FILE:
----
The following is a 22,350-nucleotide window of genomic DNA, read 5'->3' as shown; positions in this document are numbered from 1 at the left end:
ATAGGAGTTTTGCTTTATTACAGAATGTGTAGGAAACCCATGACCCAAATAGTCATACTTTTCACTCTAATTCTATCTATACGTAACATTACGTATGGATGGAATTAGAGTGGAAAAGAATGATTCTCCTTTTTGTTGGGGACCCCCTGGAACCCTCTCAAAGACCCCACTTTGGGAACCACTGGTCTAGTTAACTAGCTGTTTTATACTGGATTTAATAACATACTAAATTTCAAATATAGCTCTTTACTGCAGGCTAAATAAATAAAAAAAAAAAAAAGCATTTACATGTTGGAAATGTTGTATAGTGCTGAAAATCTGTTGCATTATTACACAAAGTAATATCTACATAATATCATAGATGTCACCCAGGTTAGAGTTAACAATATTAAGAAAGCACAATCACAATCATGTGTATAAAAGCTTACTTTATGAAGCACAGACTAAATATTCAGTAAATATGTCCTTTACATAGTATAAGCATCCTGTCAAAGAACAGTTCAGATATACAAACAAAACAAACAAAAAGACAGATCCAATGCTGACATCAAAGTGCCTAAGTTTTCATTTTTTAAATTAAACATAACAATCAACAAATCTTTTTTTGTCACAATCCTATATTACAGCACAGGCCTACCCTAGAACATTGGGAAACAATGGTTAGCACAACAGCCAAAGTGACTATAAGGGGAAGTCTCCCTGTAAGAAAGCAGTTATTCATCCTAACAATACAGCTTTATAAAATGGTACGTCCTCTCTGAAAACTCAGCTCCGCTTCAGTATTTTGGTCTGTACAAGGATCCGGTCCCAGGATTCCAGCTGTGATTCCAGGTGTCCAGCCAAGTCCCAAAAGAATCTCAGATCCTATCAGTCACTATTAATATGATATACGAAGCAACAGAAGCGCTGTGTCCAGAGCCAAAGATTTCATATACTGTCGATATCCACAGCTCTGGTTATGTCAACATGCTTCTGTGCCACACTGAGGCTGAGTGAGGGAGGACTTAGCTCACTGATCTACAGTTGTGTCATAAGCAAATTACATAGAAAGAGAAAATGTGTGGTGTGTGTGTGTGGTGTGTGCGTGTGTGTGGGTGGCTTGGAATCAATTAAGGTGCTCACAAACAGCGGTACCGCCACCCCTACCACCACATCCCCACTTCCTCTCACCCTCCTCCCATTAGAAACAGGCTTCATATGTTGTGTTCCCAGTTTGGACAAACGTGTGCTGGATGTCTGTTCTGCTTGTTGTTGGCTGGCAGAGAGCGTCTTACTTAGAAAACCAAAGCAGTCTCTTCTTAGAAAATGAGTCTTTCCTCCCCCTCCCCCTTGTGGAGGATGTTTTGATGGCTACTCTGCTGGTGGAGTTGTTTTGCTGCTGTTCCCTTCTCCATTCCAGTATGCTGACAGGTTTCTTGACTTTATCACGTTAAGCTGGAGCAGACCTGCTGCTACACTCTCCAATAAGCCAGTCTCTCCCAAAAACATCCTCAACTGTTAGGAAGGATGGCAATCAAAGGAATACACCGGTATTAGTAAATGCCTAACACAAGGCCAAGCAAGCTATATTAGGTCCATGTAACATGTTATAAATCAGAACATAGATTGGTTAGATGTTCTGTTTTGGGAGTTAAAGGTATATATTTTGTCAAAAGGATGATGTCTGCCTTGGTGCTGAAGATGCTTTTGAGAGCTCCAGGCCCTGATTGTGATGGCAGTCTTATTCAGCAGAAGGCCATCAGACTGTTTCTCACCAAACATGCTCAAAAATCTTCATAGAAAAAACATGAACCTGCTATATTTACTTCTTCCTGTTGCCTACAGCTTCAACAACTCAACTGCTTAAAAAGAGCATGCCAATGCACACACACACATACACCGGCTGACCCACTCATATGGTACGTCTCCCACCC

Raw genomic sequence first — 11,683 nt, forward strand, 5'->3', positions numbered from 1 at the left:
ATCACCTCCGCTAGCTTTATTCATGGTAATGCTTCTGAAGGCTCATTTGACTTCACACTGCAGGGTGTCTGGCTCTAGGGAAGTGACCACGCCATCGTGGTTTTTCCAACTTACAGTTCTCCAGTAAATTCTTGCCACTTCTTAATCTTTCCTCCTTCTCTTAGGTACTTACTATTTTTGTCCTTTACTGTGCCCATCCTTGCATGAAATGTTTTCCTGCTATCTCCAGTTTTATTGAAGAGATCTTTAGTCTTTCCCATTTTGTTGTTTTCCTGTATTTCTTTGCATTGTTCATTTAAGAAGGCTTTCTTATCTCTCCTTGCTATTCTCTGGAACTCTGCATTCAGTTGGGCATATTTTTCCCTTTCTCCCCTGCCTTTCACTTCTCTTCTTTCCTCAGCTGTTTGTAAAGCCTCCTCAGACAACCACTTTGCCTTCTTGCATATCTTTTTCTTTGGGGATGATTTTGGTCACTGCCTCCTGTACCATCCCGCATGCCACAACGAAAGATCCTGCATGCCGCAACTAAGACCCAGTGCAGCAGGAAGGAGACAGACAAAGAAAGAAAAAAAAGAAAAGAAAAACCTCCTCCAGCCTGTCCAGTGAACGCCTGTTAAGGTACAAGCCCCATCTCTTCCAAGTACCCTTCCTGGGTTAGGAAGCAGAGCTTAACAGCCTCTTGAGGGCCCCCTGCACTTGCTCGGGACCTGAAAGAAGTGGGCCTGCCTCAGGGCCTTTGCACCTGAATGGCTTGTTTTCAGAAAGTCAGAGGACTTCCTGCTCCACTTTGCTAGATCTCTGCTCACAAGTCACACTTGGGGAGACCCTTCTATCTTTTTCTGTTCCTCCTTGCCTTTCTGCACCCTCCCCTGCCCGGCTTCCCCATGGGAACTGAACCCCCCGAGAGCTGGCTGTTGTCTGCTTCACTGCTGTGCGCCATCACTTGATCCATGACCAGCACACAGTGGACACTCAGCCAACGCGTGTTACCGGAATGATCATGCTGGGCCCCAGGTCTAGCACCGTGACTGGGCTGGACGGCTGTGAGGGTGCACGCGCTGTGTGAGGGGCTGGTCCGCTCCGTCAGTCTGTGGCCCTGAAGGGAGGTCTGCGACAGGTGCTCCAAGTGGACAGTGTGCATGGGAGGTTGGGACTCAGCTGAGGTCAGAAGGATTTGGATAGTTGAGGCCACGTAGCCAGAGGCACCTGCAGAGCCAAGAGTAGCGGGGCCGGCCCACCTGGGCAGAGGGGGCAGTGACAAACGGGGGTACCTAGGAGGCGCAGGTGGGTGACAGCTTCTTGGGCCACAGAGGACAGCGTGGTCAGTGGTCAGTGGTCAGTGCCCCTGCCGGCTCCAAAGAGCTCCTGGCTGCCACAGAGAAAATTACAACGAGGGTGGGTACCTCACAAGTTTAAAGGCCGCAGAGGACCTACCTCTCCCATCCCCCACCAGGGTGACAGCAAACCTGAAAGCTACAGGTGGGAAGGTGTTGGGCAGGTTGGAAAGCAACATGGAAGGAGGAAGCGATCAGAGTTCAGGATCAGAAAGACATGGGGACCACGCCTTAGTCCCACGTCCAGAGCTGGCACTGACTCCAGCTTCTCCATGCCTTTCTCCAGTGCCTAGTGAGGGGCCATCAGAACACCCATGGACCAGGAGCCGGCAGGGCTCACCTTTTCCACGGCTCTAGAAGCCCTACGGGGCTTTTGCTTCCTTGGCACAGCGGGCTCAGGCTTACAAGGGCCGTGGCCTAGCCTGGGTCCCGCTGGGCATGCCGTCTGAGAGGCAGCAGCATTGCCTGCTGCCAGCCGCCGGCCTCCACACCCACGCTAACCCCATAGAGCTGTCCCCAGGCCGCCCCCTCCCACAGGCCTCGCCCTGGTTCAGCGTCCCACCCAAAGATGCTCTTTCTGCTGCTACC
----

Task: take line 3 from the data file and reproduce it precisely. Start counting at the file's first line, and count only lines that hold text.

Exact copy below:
Raw genomic sequence first — 11,683 nt, forward strand, 5'->3', positions numbered from 1 at the left: